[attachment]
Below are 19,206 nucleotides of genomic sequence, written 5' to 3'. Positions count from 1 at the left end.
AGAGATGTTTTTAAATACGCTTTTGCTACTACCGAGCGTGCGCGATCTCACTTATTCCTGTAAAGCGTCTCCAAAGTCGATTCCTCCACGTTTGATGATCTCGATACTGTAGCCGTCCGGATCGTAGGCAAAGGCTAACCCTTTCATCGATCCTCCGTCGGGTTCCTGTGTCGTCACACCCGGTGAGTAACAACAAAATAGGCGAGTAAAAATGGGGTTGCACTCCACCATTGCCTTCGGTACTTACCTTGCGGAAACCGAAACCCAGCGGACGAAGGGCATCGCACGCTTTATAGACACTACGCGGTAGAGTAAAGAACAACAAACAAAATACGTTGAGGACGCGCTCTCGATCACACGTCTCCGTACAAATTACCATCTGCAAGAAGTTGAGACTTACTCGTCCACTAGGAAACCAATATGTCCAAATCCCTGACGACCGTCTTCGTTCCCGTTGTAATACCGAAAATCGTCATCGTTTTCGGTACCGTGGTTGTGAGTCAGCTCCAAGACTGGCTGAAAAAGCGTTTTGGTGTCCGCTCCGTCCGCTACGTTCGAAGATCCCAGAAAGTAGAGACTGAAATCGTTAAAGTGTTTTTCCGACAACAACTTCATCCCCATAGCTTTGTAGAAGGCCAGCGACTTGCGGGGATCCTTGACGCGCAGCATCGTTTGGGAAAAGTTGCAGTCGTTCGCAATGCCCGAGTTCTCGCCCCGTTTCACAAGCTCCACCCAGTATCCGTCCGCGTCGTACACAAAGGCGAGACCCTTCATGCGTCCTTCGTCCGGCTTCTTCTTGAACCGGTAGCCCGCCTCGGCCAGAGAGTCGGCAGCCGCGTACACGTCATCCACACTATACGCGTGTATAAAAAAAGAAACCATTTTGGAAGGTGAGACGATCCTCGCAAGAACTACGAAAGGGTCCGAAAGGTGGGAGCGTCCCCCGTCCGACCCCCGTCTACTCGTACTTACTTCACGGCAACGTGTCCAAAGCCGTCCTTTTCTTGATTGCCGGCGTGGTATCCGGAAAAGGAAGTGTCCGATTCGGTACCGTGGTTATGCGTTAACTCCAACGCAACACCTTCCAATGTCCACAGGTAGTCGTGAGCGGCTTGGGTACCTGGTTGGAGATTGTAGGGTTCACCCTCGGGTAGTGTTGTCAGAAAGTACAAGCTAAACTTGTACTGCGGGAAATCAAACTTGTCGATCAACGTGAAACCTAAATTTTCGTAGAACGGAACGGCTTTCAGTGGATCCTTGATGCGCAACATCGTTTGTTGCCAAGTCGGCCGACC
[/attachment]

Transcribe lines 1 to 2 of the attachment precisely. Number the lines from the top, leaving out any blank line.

Below are 19,206 nucleotides of genomic sequence, written 5' to 3'. Positions count from 1 at the left end.
AGAGATGTTTTTAAATACGCTTTTGCTACTACCGAGCGTGCGCGATCTCACTTATTCCTGTAAAGCGTCTCCAAAGTCGATTCCTCCACGTTTGATGATCTCGATACTGTAGCCGTCCGGATCGTAGGCAAAGGCTAACCCTTTCATCGATCCTCCGTCGGGTTCCTGTGTCGTCACACCCGGTGAGTAACAACAAAATAGGCGAGTAAAAATGGGGTTGCACTCCACCATTGCCTTCGGTACTTACCTTGCGGAAACCGAAACCCAGCGGACGAAGGGCATCGCACGCTTTATAGACACTACGCGGTAGAGTAAAGAACAACAAACAAAATACGTTGAGGACGCGCTCTCGATCACACGTCTCCGTACAAATTACCATCTGCAAGAAGTTGAGACTTACTCGTCCACTAGGAAACCAATATGTCCAAATCCCTGACGACCGTCTTCGTTCCCGTTGTAATACCGAAAATCGTCATCGTTTTCGGTACCGTGGTTGTGAGTCAGCTCCAAGACTGGCTGAAAAAGCGTTTTGGTGTCCGCTCCGTCCGCTACGTTCGAAGATCCCAGAAAGTAGAGACTGAAATCGTTAAAGTGTTTTTCCGACAACAACTTCATCCCCATAGCTTTGTAGAAGGCCAGCGACTTGCGGGGATCCTTGACGCGCAGCATCGTTTGGGAAAAGTTGCAGTCGTTCGCAATGCCCGAGTTCTCGCCCCGTTTCACAAGCTCCACCCAGTATCCGTCCGCGTCGTACACAAAGGCGAGACCCTTCATGCGTCCTTCGTCCGGCTTCTTCTTGAACCGGTAGCCCGCCTCGGCCAGAGAGTCGGCAGCCGCGTACACGTCATCCACACTATACGCGTGTATAAAAAAAGAAACCATTTTGGAAGGTGAGACGATCCTCGCAAGAACTACGAAAGGGTCCGAAAGGTGGGAGCGTCCCCCGTCCGACCCCCGTCTACTCGTACTTACTTCACGGCAACGTGTCCAAAGCCGTCCTTTTCTTGATTGCCGGCGTGGTATCCGGAAAAGGAAGTGTCCGATTCGGTACCGTGGTTATGCGTTAACTCCAACGCAACACCTTCCAATGTCCACAGGTAGTCGTGAGCGGCTTGGGTACCTGGTTGGAGATTGTAGGGTTCACCCTCGGGTAGTGTTGTCAGAAAGTACAAGCTAAACTTGTACTGCGGGAAATCAAACTTGTCGATCAACGTGAAACCTAAATTTTCGTAGAACGGAACGGCTTTCAGTGGATCCTTGATGCGCAACATCGTTTGTTGCCAAGTCGGCCGACC